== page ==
Atherosclerosis is a chronic inflammatory disease which is the primary cause of morbidity and mortality in the western world and whose identification of promising novel therapeutics is thus of great interest. The endocannabinoid system (ECS) comprises an ever-growing class of bioactive lipids known to exert numerous central and peripheral effects, including regulation of lipid metabolism, food intake and energy balance. Established evidences indicate that the ECS has been found to be activated in murine macrophages upon oxLDL and that type-1 cannabinoid receptor (CB1R) is considered as a risk factor in atherosclerosis since its activation promotes cholesterol accumulation and inflammatory mediators release. By contrast, recent evidences suggest a possible protective role for type-2 cannabinoid receptor (CB2R). However, the role of the whole ECS, which also comprises the endogenous ligands, the cannabinoid receptors and the enzymatic machinery responsible for endocannabinoids metabolism has yet to be thoroughly elucidated or understood in human atherosclerotic cells. Our data shows that several elements of the ECS are significantly altered in human foam cells and that the endogenous cannabinoids exert differential effects in regulating CD36-mediated intracellular oxLDL accumulation. Furthermore, we show an unprecedented effect of the ECS in modulating the inflammatory immune responses of human atherosclerotic cells via CB2R. Overall, we provide evidence that the ECS is indeed a novel biomarker of atherosclerosis and that is implicated in modulating several key hallmarks of this disease; thus our findings may be of crucial importance for the rational design of new endocannabinoid-based immunotherapeutic strategies for atherosclerosis or cardiovascular diseases.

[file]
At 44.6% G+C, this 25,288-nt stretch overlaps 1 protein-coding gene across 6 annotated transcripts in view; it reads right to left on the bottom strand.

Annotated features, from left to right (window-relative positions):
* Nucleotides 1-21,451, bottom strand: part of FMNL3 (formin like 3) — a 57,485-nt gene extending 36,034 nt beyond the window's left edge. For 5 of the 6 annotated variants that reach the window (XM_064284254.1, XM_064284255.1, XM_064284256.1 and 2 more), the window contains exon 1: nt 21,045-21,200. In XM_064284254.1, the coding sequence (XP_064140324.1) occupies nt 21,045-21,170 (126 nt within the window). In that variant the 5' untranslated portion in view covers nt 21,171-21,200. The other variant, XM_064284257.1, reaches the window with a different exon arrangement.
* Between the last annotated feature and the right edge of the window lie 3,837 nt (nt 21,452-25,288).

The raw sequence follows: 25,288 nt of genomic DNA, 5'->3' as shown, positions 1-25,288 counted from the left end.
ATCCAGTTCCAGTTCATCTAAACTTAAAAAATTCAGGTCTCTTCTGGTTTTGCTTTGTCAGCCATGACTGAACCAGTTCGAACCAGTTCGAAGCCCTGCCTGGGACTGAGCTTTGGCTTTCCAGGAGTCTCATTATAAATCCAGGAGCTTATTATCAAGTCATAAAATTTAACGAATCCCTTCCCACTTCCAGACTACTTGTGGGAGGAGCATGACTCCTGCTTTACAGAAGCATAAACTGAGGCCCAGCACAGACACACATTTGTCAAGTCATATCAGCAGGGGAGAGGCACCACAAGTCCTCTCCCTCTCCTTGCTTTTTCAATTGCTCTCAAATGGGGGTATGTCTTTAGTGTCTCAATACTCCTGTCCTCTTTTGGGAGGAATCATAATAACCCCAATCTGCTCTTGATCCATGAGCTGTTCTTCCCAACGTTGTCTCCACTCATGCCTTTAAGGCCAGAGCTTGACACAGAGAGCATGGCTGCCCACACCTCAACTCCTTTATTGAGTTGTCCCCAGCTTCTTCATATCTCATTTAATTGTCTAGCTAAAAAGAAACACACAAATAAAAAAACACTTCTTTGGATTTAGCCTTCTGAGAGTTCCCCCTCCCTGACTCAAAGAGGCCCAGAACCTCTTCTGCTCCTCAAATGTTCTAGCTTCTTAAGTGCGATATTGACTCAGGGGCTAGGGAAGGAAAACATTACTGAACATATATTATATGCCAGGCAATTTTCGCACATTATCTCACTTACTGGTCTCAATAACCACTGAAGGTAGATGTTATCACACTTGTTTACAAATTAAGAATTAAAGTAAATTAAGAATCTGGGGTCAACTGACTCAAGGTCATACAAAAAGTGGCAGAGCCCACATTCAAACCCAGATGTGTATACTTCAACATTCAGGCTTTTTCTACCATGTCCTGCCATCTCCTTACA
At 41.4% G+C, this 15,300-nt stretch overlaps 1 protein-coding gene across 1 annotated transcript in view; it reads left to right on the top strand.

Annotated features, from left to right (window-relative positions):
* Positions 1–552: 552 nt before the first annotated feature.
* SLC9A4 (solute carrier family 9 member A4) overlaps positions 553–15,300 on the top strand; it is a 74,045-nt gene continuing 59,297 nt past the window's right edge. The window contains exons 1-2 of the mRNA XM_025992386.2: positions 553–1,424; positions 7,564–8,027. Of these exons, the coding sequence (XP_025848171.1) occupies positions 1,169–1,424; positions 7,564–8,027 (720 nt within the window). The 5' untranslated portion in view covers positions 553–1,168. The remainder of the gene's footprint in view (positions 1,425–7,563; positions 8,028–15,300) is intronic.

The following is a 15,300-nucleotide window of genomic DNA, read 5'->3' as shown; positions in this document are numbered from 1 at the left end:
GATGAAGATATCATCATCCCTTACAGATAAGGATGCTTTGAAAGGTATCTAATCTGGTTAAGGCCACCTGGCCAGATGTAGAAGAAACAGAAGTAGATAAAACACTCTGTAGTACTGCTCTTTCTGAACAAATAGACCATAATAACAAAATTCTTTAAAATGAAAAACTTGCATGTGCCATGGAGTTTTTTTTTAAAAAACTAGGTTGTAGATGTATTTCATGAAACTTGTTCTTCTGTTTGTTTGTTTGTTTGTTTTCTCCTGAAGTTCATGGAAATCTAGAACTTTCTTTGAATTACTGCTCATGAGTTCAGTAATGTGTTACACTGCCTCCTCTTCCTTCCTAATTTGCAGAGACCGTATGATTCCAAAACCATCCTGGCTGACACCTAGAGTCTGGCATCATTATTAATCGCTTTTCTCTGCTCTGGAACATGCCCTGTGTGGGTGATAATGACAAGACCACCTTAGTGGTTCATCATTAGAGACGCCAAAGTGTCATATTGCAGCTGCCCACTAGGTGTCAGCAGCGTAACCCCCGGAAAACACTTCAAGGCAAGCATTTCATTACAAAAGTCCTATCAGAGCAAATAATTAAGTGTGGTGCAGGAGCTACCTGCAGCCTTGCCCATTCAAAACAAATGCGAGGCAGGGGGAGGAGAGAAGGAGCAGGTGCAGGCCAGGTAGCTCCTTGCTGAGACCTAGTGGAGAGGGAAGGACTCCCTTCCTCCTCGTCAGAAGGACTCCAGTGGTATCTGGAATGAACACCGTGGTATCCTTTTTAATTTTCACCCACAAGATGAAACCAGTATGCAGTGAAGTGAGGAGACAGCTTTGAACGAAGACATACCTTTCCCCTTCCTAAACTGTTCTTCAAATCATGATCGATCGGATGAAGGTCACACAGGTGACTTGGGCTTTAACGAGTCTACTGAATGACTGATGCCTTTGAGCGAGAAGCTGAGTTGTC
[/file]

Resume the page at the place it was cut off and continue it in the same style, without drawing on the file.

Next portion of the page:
|Titolo:||Novel modulators of atherogenesis: Insights from the endocannabinoid system|
|Data di pubblicazione:||2012|
|Appare nelle tipologie:||4.2 Abstract in Atti di convegno|